The Brooklyn Public Library is currently exhibiting Drawn a Brooklyn, a showcase of children’s book illustrations by local artists. It runs until January 23, 2011, at the Central Library at Grand Army Plaza. We spoke to curator-illustrator John Bemelmans Marciano (Anonyponymous, Madeline and the Cats of Rome) about why the borough attracts artists, and about the unique challenges of drawing pictures for kids.
Is the number of illustrators living here really disproportionately high?
Aren’t there a lot in Manhattan or San Francisco, too?
There are some in Manhattan, for sure, but children’s book illustrators aren’t exactly making banker’s salaries. There’s a West Coast contingent, for sure, but if I was to say there was a second epicenter, it would be Western Massachussets. And there’s a lot of crossover—Mo Willems recently left the borough for the Berkshires, for instance.
How did you come to realize so many children’s book illustrators lived in Brooklyn?
My first inkling came from looking at dust jackets and seeing the line at the end that inevitably read, “lives and works in Brooklyn”. From there it was word of mouth. If there are six degrees of Kevin Bacon in the world, in the Brooklyn kid’s book illustration world there are two degrees of Brian Floca.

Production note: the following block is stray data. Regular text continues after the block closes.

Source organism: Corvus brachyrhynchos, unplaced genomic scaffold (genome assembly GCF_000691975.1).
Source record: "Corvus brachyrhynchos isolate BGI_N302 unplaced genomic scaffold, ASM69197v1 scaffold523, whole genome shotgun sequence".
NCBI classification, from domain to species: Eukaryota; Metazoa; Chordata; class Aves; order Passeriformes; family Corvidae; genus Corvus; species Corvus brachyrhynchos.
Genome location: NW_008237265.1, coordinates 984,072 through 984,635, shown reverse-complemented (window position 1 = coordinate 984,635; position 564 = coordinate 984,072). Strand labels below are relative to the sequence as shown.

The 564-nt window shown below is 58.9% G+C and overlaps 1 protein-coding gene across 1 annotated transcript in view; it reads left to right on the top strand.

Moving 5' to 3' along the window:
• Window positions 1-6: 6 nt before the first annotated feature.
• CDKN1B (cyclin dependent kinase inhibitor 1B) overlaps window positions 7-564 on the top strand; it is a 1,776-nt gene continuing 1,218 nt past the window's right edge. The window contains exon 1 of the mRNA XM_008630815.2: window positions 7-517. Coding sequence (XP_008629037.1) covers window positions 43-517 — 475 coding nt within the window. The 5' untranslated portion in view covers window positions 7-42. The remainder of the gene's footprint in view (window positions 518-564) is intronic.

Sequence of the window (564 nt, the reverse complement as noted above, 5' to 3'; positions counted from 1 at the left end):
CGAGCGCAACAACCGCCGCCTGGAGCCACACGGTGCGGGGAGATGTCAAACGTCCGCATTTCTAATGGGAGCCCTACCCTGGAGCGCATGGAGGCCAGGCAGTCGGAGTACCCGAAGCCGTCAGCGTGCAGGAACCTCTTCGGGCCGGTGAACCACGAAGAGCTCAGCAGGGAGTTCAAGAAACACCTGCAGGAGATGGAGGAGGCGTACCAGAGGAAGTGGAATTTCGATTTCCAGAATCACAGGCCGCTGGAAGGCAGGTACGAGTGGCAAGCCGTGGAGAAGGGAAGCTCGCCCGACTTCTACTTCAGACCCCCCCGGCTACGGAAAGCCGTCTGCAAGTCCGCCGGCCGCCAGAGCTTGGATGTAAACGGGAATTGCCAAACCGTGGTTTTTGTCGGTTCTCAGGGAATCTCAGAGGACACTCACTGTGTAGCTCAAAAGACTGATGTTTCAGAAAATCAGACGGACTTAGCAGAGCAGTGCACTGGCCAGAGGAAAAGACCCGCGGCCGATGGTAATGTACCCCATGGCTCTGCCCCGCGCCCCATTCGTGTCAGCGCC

Did you identify some kind of unifying “Brooklyn style” to their work?
I don’t think there’s a “Brooklyn style” of illustration any more than there is a Brooklyn style of resident. It’s the diversity of the borough that makes Brooklyn—and its illustrators—so fantastic.
Why does Brooklyn appeal to illustrators?
Diversity, affordability, other artists, and that you can find almost whatever you are looking for right at home.
How does living in Brooklyn affect your own work?
More than anything, it allows me to leave my studio and go for a walk or bike ride and recharge my batteries.
What makes what you do different from illustrating a magazine article?
The most unique challenge about illustrating children’s books is that you are creating a shared experience between child and the person reading with them, as opposed to just reaching out to a single person alone.